Sunday, 30 September 2007

Learning a new language – create time of exposure

With the possible exception for the English, Europeans in general seem to be interested in the language of places they visit. It is therefore logic that many of our friends back in Sweden see the language in itself, rather than the nice weather or the Spanish culture, as the biggest opportunity my family and I have when living here. The world has changed, however. Thanks to the Internet, it is easy to create a Spanish media environment in your home, although you live in another country and if you are a committed learner you ought let your target language come alive in everyday life. To increase the time of exposure is a crucial factor for success.

Originally I was planning to write a text on the first books I have read in Catalan. Since I prefer to study languages by myself, starting to read books in a new language is like reaching a first and very concrete milestone. From that point, everything gets easier in a self-reinforcing positive spiral. The two interconnected reasons for this are time and motivation, and they both merit some reflections before I start commenting on what I have recently read. I will start with time, since this is the factor I judge that most people underestimate.

When adults complain about their difficulties to learn languages they often blame it on grammar. How unfair! Grammar is an intellectual challenge and ought to be just as rewarding as the crosswords and sudokus which so many people enjoy in their spare time. It is not rare that the same people claim that children have a fundamentally different capacity to learn languages than grown-ups. I consider that to be a wrong conclusion from a correct observation.

Children are better than adults in achieving a nativelike pronunciation in a non-native language. This, most likely, is due to the fact that they are more open-minded to unexpected sounds and tones which the brain of a typical adult has learnt to filter out. However, when it comes to learning vocabulary, which I dare to claim is the key element of any language, adults theoretically have a huge advantage over children in identifying concepts for which there is a need for words. So why, after some time in a new country, do the children of most immigrant families excel over their parents, not only in pronunciation but also in vocabulary? I am confident that the time spent exposed to the non-native language is the answer.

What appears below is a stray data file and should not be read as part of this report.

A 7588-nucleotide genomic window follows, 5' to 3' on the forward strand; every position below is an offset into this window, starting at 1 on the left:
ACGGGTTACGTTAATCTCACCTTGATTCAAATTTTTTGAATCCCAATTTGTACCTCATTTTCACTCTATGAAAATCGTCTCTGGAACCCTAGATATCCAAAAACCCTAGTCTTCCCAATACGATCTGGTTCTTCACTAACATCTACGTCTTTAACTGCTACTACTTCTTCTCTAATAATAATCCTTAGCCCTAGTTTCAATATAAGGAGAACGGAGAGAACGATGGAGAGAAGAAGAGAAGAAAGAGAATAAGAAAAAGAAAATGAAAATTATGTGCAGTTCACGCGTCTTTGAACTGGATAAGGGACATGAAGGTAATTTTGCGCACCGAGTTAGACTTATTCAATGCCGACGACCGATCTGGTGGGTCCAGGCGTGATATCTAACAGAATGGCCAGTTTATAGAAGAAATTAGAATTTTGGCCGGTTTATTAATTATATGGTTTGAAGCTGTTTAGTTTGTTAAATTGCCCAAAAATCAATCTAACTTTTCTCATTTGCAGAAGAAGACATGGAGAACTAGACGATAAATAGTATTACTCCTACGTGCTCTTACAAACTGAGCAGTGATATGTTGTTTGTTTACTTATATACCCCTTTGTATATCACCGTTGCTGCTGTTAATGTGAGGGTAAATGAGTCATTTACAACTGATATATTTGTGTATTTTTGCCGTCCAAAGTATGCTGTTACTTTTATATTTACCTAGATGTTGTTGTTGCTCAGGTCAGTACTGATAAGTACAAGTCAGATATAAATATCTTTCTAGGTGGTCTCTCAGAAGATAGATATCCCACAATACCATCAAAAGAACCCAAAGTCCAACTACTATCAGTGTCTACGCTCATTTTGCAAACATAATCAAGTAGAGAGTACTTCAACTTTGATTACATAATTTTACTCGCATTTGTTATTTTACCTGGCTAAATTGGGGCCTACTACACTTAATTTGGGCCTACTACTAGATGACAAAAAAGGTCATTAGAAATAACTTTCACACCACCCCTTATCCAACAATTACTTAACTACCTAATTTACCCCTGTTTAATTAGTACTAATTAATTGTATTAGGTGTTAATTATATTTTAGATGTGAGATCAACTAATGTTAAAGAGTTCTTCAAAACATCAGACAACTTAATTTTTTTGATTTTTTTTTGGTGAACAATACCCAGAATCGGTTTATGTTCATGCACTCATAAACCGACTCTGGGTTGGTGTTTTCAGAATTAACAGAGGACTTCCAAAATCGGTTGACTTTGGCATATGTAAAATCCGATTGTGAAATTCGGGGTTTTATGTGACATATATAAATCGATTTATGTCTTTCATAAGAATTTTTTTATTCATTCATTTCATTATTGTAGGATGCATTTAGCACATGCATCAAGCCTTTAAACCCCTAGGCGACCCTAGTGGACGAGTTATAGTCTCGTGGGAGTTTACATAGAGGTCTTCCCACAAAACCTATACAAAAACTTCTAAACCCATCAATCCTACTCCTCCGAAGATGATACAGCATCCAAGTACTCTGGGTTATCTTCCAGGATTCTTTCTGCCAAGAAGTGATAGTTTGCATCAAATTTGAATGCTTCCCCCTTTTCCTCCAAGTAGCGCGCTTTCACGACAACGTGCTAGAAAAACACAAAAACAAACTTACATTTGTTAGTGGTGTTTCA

Under no circumstances do I want to ridicule people who invest time in taking weekly classes of a foreign language, but I do think that they should ask themselves what they aim to achieve. If the main reason for their studies is to have some social time, they by all means do the right thing. However, if they truly strive to learn a language they had better stop. Low-intense language learning is only discouraging for adults, since we tend to remember the amount we have paid for courses and the number of years we have studied, but do not admit what a small fraction of our time we have in fact spent on the new language. It is relevant to make a comparison with children. My two little sons pay attention to, repeat and explore language throughout the whole day. How many grown-ups come anywhere close to that? Is it surprising that children learn so well while we do not?

From a learning point of view, it is this exposure time which is the main advantage of living in an environment where a language is naturally spoken. Since many of my daily activities, like taking the children to school or to the doctor, doing the shopping etc, have to be carried out in in Spanish or Catalan, I spend time with these languages even at times when I would prefer to speak my mother tongue.

At the same time, do not be discouraged by the fact that you do not live in the country where your target language is being spoken. Unless you can find a job where you can make use of the language which you are studying, you might not be able to switch the language of daily life. However, if you really want to learn, I am confident that you will find some extra hours in your daily routines if you scrutinize the time you spend on entertainment. In the beginning, to watch a movie or read a book in a new language will not be relaxing, but I can promise you that you will soon pass that threshold and once on the other side, you will have gained additional hours of exposure to a non-native language.

Entertainment is where I put my focus since that is often the only pool of extra hours which adults have available. It has the additional advantage of being fun and what is fun does not require much motivation. Motivation, however, is so important a topic that I will come back to that in my next text.


Monica said...

i el llibre??? ens has de dir el llibre que has llegit!

Erik Wirdheim said...


Jag som inte har kommenterat dina lingvistiska äventyr på din sida, och ändå dyker du upp så här...

Dessutom innan jag hunnit kontrolläsa texten. Ville bestämt ha upp den med septemberdatum (utan att fuska).

Har redan 3 katalanska böcker bakom mig. Återkommer dock till dem som först om någon vecka.

Hoppas att du fick klart ditt arbete i tid.